ANDERSON — “Hi, everybody, I’m Josh. I’ve been away for the last two years in the Army.”
Those are the first words Josh McNary said he spoke to his Indianapolis Colts teammates after arriving late Monday night. As training camp introductions go, it must have stood out.
Of course, no other player arrived at Anderson University this summer after spending much of the past two years firing a 155-millimeter cannon for a living. McNary was an Army lieutenant stationed at Fort Hood in Killeen, Texas.
His official title was fire direction officer, and he admits the job was fun. It also kept him in shape, though not perhaps the kind of shape that works in the NFL.
“I wasn’t football-ready for two years completely,” McNary said. “I was in Army shape, which is a lot of long-distance running, endurance, stuff like that. I converted over to short-twitch, quick movements early this year.”
To say McNary’s path to professional football was unconventional is a bit of an understatement.
He wasn’t heavily recruited out of high school, drawing offers only from lower-division schools, and had made up his mind to attend the University of Houston and put football behind him.
His family has a strong military history — his father is a retired captain in the U.S. Marine Corps, his paternal grandfather served in the Korean War and his maternal grandfather served in World War II — so when he received his appointment to West Point, McNary decided to follow that path instead.
And it eventually led him back to the gridiron. He walked on to play for the Black Knights and left Army’s program as the career leader in sacks.
Along the way, he caught the eyes of the NFL.
National accolades came his way after his junior season, but a career in football still felt like a longshot.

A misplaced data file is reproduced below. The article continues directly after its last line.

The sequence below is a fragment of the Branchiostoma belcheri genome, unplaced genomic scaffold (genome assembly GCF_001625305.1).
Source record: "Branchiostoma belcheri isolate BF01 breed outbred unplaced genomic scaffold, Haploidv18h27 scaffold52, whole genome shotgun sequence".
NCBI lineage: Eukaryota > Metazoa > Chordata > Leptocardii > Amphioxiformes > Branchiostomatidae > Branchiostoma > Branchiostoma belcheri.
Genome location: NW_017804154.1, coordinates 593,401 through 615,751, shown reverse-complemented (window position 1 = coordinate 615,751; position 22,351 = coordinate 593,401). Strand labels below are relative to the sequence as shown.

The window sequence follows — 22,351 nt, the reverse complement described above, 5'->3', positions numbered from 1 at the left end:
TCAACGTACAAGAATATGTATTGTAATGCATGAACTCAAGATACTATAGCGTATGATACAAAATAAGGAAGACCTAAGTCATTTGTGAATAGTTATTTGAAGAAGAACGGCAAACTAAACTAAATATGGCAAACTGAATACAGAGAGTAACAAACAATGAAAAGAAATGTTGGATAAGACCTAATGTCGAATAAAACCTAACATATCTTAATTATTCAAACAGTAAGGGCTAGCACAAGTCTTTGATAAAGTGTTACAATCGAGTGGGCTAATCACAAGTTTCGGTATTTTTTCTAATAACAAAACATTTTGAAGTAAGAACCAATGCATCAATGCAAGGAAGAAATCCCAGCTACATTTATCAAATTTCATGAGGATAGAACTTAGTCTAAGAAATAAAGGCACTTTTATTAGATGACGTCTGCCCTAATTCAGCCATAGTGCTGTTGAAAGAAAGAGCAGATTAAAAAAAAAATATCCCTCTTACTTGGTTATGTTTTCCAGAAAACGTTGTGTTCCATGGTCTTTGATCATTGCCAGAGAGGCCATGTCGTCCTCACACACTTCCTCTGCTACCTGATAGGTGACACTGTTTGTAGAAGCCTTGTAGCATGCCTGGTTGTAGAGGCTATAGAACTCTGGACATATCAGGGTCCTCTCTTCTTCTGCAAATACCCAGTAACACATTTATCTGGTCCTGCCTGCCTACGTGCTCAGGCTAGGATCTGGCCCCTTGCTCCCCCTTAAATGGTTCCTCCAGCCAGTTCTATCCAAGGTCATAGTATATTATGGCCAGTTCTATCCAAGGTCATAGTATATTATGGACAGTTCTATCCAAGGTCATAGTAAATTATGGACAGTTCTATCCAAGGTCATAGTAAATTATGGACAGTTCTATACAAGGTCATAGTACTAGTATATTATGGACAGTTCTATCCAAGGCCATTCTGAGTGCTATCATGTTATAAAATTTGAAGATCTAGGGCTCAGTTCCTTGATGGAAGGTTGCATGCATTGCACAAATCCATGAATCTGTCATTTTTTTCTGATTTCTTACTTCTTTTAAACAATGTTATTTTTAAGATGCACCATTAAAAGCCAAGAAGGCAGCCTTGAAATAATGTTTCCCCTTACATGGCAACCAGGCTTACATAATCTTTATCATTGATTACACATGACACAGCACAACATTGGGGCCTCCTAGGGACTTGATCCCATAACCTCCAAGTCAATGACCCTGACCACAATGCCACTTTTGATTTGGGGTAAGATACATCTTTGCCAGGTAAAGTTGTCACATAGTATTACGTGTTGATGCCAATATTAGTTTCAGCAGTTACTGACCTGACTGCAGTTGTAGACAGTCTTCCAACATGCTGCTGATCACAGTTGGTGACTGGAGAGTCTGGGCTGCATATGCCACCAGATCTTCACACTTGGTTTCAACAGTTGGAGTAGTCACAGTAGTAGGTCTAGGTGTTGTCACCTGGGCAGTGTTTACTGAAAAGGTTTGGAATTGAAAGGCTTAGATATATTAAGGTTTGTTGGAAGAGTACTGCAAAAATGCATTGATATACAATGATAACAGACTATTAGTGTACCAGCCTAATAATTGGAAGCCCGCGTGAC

“Scouts even started showing up my senior year,” McNary said. “That’s when it kind of sunk in, but I had the two-year (military) in front of my mind. I had that to meet head first.”
Because of that commitment, McNary was ineligible for the draft in 2011.
With his release scheduled for this summer, however, he put out the word early in the year that he’d like to make a run at the NFL.
The Colts offered a chance to make the team, and McNary was impressed with head coach Chuck Pagano and general manager Ryan Grigson. But he also liked that the duo had a clear plan for where he fit into their defense, and he chose to sign with Indianapolis.
The team was hoping to have him on hand for mini-camp in June, but it took awhile longer to complete his military service. He arrived Monday night and hit the practice field in full pads Tuesday afternoon.
“Last night was the first time we really got with him,” defensive coordinator Greg Manusky said. “Knowledgeable guy that understands football, and we’ll see what he can do these next couple of weeks.”
McNary was a defensive end in college, but he said he’s not being used as the Colts’ “rush” linebacker yet. Instead, he lined up for his first practice inside at the “Mike” linebacker position.
After two years away from the game, he likely faces long odds to make the 53-man active roster. But he’s beaten longer odds before, and there’s always the eight-man practice squad as a fallback option.
Not that McNary would ever be interested in settling for a consolation prize.
“I was never the favorite to be here or anything like that,” he said. “I pretty much walked on the team at West Point and kind of took the world by surprise. It means a lot (to be in an NFL training camp), but in no way am I satisfied just yet. I’d like to go and see what I can do at this level.”